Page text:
Views and Analysis

Impact of Brexit

The British people voted yesterday to leave the European Union by a narrow majority. Though the final economic impact will depend on the new agreement governing the relations between the UK and the EU, the immediate effect will be driven by three cumulative factors:

1. The trade channel: over time, the UK will become less open to trade with each EU member under any new type of trade agreement. Currently, around 50% of the UK economy’s exports are shipped to Europe. The immediate short-term impact will be a reduction in external demand and lower investment spending. In the longer term, the economic impact is more uncertain and could possibly be positive, given the freedom to negotiate pro-actively free trade agreements.

2. The uncertainty impact: uncertainties will increase as we enter uncharted territories. A new agreement with the EU could take several years to negotiate and each individual Member State will have to ratify the final agreement nationally. New trade agreements will also have to be negotiated with each non-EU State. Households and corporations could delay spending and investments as a consequence.

3. The financial impact: market volatility is likely to rise and financial conditions are likely to tighten. The depreciation of the pound will generate imported inflation with important consequences on monetary policy. Currently, the UK current account deficit remains huge, as the economy relies on the ‘kindness of strangers’ to finance that deficit. The major central banks are likely to provide ample liquidity to banks to assure a smooth functioning of financial markets.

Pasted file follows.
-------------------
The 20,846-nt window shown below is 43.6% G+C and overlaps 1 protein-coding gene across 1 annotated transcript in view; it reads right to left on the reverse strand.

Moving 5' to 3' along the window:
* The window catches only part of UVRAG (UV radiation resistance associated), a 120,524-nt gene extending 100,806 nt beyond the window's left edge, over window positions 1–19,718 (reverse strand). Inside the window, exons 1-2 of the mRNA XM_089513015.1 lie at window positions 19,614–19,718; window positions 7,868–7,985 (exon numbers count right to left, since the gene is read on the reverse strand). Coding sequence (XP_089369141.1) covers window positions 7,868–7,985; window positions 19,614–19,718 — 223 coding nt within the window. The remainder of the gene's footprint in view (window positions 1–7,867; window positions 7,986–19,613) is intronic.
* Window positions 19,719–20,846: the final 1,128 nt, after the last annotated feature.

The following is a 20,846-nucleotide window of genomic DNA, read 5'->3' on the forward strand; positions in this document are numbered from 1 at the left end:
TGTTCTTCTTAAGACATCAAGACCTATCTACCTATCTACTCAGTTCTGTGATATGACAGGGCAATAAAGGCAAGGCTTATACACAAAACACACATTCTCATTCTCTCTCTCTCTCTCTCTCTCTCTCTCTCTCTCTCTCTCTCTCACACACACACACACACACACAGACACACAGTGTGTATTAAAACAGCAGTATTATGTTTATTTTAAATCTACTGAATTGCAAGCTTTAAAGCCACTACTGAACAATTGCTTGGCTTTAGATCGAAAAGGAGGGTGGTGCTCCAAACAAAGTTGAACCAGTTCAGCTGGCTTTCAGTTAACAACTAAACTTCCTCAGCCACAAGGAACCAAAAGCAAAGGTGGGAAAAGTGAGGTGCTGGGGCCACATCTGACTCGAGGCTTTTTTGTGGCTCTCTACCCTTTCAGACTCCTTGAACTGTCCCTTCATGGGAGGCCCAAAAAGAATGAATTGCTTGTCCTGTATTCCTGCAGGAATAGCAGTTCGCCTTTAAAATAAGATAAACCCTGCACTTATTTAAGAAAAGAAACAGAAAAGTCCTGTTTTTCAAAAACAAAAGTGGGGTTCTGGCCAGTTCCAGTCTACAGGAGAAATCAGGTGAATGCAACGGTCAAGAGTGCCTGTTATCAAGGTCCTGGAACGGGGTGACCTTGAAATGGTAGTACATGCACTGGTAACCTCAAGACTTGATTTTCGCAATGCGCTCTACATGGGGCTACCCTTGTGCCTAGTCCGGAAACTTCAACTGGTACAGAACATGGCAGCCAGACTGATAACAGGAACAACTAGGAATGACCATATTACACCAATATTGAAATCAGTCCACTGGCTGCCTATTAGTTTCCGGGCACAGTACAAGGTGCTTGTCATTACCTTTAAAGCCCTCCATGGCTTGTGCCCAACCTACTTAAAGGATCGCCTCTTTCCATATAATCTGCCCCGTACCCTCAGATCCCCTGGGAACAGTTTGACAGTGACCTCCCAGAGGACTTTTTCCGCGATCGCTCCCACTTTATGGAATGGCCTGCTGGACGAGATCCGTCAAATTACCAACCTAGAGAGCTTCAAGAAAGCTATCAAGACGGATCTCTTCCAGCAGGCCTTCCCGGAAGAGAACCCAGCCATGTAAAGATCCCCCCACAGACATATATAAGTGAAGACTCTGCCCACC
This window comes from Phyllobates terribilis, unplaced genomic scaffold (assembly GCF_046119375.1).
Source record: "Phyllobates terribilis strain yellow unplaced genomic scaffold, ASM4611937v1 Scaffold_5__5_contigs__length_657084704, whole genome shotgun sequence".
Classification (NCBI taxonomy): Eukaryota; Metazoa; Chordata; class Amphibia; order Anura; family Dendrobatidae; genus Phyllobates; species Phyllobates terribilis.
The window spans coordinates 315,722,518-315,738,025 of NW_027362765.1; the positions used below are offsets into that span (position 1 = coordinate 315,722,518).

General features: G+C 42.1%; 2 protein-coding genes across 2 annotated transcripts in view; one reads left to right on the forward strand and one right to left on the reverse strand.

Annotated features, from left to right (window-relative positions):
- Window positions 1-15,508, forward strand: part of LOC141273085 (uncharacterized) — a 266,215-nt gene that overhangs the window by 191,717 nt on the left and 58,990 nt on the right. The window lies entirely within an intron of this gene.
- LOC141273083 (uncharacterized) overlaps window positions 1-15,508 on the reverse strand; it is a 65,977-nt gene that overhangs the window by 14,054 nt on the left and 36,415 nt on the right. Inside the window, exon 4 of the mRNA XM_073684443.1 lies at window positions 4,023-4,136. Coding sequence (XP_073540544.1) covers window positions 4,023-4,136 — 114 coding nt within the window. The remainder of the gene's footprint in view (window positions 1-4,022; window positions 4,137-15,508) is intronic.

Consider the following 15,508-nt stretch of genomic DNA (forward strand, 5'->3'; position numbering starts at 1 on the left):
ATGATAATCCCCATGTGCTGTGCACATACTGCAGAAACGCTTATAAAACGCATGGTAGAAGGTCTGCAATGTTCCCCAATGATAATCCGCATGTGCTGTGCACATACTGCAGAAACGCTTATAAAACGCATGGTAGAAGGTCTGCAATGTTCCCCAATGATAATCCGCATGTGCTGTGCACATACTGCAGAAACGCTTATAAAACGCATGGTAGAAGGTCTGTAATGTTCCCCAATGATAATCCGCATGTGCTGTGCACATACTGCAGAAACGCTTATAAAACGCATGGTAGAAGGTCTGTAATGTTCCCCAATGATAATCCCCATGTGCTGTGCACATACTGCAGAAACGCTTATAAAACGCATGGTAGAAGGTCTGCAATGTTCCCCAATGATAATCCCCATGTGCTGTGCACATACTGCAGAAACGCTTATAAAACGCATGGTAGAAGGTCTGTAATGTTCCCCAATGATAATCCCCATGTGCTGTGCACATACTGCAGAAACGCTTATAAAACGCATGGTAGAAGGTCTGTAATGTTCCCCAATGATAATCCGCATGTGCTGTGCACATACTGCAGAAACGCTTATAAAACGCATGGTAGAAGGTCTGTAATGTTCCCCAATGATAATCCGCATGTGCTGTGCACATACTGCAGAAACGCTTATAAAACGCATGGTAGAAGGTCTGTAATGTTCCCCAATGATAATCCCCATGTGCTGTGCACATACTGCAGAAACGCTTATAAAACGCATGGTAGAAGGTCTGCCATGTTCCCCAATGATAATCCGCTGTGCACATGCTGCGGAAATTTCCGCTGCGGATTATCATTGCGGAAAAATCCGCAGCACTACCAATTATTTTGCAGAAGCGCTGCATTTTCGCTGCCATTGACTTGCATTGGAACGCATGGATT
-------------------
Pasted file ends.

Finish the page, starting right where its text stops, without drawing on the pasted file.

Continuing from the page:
Despite these headwinds, we remain optimistic about the medium-term outlook for the European Union. In particular, the European Central Bank (ECB) conducts an expansive monetary policy to keep interest rates low and to spur private investment in the Eurozone. This policy will also maintain narrow interest rate spreads for peripheral countries. With regards to the economic outlook, credit growth will remain supportive and a lower euro will benefit exporters.

In the event of rising financial tensions, European institutions are in place to preserve financial stability. In this environment and even though these markets are difficult to navigate, we are confident that opportunities will arise from market’s overreaction to the news.